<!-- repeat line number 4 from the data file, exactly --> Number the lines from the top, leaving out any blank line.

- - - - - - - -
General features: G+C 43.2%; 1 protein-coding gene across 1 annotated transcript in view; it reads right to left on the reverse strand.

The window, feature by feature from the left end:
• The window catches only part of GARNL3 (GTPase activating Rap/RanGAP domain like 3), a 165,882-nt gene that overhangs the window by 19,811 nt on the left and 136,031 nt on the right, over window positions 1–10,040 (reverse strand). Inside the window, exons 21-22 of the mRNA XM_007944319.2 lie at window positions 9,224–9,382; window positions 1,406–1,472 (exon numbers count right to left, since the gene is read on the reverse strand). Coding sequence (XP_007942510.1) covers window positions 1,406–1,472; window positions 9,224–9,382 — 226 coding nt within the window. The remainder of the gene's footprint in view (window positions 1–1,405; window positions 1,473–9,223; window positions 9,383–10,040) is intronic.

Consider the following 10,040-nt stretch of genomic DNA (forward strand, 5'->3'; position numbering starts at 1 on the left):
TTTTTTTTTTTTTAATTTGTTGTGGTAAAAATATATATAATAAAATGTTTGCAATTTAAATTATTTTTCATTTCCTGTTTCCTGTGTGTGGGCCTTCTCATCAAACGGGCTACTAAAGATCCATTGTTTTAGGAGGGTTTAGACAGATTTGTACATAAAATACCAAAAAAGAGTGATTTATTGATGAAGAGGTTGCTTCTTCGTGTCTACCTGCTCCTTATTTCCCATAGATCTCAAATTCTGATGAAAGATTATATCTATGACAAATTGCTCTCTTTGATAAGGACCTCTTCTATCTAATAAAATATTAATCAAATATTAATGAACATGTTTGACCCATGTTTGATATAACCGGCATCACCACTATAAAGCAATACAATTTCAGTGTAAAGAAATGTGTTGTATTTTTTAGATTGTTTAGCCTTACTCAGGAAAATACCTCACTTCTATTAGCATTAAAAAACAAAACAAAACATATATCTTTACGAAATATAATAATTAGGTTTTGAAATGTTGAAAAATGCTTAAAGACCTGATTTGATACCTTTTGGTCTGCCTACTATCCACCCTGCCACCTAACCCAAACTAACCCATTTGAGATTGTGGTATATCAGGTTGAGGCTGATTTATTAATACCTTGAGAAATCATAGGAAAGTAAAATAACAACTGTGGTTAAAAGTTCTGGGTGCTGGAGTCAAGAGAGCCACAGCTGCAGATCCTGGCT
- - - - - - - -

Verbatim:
Consider the following 10,040-nt stretch of genomic DNA (forward strand, 5'->3'; position numbering starts at 1 on the left):